With proofs of this nature, always start by trying the first value manually if you can. That would be n = 2. Let's start with the left-hand-side (LHS) of the theorem you are asked to prove:
Now let's look at the RHS:
Good, they both equal six. So you can say that this much is true:
In particular, you know it is true for:
Now what you want to show is the inductive step. You want to prove that if that last statement is true (and you know it is), then:
So let's get started with what we know:
That's clear enough - all we did was wrote out the extra term explicity, but now we use what we stated before and substitute for the second summation:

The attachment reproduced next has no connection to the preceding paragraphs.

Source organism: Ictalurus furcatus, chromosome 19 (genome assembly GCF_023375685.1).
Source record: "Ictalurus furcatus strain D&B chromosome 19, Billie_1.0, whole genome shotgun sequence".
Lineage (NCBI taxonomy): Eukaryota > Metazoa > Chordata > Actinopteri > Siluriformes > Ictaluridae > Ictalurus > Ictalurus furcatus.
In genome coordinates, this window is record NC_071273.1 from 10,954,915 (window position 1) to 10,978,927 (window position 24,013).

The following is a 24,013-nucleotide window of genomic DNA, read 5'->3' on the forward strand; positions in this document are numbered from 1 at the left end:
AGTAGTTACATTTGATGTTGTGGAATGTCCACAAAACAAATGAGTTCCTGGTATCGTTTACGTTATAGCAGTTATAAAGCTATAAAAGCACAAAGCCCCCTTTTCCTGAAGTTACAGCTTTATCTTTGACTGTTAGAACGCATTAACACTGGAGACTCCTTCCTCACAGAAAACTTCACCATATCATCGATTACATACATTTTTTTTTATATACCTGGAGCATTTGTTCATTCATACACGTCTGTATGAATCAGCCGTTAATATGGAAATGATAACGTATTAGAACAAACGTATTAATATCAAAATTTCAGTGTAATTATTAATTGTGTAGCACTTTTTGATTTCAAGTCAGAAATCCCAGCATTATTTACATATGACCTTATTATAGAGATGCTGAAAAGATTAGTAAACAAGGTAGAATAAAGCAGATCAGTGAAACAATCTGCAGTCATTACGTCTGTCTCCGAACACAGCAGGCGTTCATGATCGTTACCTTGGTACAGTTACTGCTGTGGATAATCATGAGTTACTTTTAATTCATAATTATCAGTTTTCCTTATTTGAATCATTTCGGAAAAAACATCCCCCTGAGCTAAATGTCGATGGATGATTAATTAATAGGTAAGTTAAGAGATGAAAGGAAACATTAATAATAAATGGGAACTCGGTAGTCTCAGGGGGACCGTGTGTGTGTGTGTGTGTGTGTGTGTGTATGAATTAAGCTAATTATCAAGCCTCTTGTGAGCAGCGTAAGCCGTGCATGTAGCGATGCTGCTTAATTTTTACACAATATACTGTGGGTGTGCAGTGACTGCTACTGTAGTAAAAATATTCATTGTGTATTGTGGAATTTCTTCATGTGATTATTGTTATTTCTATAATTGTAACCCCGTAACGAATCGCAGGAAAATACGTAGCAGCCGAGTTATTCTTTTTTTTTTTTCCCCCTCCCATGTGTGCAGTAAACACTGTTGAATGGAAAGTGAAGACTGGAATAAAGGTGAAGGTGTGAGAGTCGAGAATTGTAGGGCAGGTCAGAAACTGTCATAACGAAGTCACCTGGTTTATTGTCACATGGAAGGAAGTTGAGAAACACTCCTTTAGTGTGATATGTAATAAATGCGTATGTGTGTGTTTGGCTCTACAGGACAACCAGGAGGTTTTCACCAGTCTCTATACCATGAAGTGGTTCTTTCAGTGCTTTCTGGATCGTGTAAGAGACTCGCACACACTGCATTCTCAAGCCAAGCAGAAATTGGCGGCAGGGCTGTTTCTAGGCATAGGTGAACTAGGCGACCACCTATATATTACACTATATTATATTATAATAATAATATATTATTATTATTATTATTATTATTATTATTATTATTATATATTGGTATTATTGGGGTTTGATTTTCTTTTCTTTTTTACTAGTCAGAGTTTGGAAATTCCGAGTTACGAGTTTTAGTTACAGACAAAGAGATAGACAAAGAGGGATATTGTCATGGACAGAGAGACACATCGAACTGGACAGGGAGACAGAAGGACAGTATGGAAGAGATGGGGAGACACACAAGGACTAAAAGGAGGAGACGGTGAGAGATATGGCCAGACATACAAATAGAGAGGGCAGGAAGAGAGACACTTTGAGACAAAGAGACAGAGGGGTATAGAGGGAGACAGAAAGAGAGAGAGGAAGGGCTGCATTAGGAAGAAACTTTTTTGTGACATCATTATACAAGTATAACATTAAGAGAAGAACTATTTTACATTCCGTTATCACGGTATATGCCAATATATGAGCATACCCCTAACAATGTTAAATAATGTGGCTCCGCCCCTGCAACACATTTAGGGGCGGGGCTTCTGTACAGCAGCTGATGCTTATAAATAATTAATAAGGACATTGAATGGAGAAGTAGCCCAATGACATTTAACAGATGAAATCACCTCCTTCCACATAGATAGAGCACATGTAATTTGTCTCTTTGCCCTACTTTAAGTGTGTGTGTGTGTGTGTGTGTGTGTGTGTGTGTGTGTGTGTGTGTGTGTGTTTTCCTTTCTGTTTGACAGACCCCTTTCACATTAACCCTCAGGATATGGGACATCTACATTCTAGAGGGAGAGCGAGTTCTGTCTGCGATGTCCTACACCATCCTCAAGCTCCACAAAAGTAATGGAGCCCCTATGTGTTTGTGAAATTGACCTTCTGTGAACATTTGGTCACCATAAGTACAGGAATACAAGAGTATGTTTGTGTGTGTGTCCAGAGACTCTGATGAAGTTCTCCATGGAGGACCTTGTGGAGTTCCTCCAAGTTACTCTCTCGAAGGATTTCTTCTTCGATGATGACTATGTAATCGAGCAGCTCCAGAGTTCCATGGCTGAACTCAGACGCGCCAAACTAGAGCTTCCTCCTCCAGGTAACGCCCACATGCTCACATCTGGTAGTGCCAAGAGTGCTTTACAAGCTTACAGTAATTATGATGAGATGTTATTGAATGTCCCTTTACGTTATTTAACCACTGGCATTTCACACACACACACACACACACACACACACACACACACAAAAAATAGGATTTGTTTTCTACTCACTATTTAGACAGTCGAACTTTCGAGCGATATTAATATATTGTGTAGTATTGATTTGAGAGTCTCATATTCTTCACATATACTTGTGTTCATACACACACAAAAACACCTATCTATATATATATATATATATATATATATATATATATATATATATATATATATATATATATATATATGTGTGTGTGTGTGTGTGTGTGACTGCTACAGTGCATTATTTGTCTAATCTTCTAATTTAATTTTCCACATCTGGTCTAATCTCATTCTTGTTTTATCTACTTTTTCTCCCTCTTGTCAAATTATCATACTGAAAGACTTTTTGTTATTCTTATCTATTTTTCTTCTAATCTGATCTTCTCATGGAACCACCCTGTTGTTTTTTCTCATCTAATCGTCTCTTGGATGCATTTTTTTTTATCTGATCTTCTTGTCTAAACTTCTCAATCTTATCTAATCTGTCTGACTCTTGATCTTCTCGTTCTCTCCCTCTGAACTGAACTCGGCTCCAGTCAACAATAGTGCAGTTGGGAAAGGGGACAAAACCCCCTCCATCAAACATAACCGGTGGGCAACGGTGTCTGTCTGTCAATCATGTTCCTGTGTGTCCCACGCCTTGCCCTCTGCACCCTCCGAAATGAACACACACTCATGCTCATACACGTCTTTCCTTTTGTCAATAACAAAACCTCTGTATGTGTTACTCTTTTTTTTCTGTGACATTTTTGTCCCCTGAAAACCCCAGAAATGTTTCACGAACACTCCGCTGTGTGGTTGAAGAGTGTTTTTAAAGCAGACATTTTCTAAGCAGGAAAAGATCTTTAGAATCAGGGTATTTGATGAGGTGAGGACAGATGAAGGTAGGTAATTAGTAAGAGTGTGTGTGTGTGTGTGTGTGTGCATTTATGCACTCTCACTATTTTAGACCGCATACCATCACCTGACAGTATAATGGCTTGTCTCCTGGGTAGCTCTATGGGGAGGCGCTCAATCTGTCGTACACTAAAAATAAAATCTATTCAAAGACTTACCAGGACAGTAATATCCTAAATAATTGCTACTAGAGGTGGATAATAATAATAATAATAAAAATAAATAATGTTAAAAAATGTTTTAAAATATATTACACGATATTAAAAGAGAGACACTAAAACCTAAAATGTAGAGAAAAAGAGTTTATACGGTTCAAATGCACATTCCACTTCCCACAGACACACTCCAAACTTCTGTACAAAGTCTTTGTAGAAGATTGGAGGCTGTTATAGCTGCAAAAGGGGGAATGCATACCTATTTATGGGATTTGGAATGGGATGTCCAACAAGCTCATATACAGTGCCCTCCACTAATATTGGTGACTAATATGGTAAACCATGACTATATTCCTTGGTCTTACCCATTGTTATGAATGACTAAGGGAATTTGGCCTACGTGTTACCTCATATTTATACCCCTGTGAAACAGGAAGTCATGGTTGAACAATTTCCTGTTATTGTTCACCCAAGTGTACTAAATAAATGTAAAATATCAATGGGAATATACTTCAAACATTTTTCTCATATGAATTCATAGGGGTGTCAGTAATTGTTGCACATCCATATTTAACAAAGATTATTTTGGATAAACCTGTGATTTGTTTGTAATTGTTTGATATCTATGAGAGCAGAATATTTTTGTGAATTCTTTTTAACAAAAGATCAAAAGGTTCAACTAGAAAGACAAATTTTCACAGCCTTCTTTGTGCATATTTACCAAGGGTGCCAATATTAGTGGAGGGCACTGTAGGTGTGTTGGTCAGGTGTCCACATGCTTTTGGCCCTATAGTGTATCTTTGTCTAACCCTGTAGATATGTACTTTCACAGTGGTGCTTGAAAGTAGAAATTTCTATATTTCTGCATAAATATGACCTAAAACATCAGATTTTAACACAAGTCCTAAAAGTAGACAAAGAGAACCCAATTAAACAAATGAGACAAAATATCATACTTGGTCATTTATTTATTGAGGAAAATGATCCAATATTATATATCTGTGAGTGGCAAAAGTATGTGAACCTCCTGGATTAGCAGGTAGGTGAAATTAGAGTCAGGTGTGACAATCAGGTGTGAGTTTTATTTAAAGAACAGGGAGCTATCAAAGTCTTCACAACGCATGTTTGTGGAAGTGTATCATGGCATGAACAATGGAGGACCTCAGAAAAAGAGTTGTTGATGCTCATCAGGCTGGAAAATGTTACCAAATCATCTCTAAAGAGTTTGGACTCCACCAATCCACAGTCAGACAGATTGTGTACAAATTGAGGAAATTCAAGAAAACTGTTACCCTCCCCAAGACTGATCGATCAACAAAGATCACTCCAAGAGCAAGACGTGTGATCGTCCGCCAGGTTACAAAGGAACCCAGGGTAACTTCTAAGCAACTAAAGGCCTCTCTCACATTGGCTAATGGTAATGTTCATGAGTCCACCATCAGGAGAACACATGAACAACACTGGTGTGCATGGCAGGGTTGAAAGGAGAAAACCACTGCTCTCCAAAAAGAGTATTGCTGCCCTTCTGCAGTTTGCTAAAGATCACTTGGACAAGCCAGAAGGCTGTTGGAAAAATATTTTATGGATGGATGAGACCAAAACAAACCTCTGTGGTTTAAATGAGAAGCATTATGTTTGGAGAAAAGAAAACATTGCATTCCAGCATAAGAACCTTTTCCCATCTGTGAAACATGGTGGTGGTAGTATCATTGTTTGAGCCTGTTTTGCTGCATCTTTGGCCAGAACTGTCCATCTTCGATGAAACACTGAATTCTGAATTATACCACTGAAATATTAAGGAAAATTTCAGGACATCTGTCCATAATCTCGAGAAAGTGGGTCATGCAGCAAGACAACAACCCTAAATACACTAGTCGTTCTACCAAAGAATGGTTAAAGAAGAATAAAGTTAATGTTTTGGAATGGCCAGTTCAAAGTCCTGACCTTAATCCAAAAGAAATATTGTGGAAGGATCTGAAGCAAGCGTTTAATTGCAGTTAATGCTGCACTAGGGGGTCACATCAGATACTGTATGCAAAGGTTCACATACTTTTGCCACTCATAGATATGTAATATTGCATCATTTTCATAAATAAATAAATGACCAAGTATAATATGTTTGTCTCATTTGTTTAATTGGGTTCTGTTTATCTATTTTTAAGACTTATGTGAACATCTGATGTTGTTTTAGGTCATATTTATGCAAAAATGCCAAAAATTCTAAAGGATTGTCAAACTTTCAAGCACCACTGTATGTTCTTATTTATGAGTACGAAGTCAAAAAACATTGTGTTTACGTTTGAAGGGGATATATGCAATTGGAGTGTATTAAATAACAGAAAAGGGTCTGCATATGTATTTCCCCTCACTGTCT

Which is just what we wanted to prove. So we've said that if it is true for one value of k, it is true for the next (and the next...). Since we've shown it is true for k = 2 earlier, we know it is true for all larger integer values of k, which is the same as saying it is true for n > 1, as required.
Hope this helps!
Stephen La Rocque.